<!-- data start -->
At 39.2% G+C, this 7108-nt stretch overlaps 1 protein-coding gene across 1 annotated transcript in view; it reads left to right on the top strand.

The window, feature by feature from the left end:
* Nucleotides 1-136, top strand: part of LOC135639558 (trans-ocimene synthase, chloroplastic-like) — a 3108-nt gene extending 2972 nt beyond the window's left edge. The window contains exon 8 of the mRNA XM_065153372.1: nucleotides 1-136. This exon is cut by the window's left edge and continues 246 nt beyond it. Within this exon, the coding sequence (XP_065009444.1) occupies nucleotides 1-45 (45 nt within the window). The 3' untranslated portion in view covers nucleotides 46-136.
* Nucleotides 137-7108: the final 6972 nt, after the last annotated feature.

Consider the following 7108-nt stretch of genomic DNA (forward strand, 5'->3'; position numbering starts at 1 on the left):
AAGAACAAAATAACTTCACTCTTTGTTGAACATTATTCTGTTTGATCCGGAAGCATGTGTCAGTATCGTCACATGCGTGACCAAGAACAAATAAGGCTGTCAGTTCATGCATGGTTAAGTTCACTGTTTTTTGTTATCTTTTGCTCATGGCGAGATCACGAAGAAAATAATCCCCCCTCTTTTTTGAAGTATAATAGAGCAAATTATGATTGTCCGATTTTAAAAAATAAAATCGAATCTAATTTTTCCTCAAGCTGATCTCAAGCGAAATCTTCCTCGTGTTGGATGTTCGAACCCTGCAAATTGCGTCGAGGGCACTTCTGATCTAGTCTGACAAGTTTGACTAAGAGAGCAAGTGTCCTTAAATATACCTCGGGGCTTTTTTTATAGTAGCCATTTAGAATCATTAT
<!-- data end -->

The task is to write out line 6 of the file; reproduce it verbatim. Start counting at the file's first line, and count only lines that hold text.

AAGAACAAAATAACTTCACTCTTTGTTGAACATTATTCTGTTTGATCCGGAAGCATGTGTCAGTATCGTCACATGCGTGACCAAGAACAAATAAGGCTGTCAGTTCATGCATGGTTAAGTTCACTGTTTTTTGTTATCTTTTGCTCATGGCGAGATCACGAAGAAAATAATCCCCCCTCTTTTTTGAAGTATAATAGAGCAAATTATGATTGTCCGATTTTAAAAAATAAAATCGAATCTAATTTTTCCTCAAGCTGATCTCAAGCGAAATCTTCCTCGTGTTGGATGTTCGAACCCTGCAAATTGCGTCGAGGGCACTTCTGATCTAGTCTGACAAGTTTGACTAAGAGAGCAAGTGTCCTTAAATATACCTCGGGGCTTTTTTTATAGTAGCCATTTAGAATCATTAT